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The Royal Charles, one of the three Royal Navy ships to be fitted with the advanced Rupertinoe guns.

The Rupertinoe was an advanced naval gun designed by, and named after, Prince Rupert of the Rhine in the 17th century.


Naval warfare in the Restoration period placed an emphasis on naval firepower; as one writer has put it, warships had evolved into "floating artillery emplacements".[1] The Rupertinoe gun was a response to this challenge. Designed by Prince Rupert, an experienced naval commander and senior admiral of the Royal Navy, the gun was intended for use against the Dutch during the Anglo-Dutch Wars.

The Rupertinoe was a high specification, annealed and lathe produced gun modified at Rupert's foundry at Windsor Castle[2] and later at Woolwich, reflecting Rupert's scientific interests in metallurgy—he was the third founding member of the Royal Society.[3] The guns themselves were cast at the Foundry of John Browne in Brenchley, Kent. Unfortunately the high cost of the gun—three times the price of a regular weapon[4]—meant that by the Third Anglo-Dutch War (1672-4) only three ships had been equipped with it: the Royal Charles, the Royal James and the Royal Oak.[5] The guns cost £60 per ton as Rupert received a royalty of £20 per ton and as there were no perceived advantages purchase was soon discontinued.[6]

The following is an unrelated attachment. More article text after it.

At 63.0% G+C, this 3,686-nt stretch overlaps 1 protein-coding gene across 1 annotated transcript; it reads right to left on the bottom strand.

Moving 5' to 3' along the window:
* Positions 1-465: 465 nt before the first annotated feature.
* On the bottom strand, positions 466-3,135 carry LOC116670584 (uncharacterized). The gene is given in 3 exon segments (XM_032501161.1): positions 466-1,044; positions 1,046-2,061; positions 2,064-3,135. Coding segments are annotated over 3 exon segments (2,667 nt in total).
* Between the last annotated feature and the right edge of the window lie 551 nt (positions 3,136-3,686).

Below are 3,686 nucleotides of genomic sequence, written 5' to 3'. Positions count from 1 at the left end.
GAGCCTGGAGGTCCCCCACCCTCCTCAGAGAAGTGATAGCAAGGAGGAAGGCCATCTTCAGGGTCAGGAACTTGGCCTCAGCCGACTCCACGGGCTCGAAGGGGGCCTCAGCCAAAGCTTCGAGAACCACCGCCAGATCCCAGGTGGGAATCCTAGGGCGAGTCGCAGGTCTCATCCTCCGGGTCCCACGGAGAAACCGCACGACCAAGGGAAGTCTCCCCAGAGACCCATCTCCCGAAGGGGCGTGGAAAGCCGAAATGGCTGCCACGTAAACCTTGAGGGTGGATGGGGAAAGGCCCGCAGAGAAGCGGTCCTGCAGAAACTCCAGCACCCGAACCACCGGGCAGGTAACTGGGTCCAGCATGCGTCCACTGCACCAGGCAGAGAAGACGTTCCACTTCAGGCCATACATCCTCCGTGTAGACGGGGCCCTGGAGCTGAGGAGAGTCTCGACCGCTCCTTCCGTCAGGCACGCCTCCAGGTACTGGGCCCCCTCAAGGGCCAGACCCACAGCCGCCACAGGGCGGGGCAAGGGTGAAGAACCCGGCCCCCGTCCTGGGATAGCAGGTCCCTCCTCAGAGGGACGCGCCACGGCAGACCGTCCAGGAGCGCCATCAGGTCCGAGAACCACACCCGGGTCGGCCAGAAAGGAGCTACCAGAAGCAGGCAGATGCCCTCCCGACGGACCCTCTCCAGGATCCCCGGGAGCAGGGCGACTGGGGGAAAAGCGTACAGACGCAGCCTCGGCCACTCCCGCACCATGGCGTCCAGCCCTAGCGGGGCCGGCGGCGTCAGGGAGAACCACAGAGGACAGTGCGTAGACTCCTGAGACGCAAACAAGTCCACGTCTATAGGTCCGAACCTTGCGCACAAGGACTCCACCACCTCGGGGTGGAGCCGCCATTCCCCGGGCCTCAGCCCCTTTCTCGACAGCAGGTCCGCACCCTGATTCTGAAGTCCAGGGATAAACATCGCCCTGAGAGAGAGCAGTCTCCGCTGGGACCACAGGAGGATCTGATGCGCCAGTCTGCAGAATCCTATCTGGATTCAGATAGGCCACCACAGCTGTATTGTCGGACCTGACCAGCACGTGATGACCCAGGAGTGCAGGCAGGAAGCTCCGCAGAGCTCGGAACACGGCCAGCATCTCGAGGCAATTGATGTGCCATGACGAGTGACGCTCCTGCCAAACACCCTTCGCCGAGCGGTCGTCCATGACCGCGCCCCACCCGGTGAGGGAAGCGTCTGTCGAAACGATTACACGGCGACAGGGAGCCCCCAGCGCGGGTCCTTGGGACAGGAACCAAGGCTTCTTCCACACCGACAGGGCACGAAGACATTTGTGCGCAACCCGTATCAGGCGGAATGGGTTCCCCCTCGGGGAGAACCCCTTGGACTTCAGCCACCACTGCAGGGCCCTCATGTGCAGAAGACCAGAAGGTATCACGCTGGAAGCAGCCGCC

1. ^ Kitson, p.156.
  2. ^ Spencer, p.351.
  3. ^ Spencer, p.265.
  4. ^ Endsor, p.9
  5. ^ Spencer, p.351; Endsor, p.9.
  6. ^ Barter Bailey, S. Prince Rupert's patent guns. 2000. Leeds.


  • Endsor, Richard. Restoration Warship: The Design, Construction and Career of a Third Rate of Charles II's Navy. London: Anova Books. (2009)
  • Kitson, Frank. Prince Rupert: Admiral and General-at-Sea. London: Constable. (1999)
  • Spencer, Charles. Prince Rupert: The Last Cavalier. London: Phoenix. (2007) ISBN 978-0-297-84610-9

See also[edit]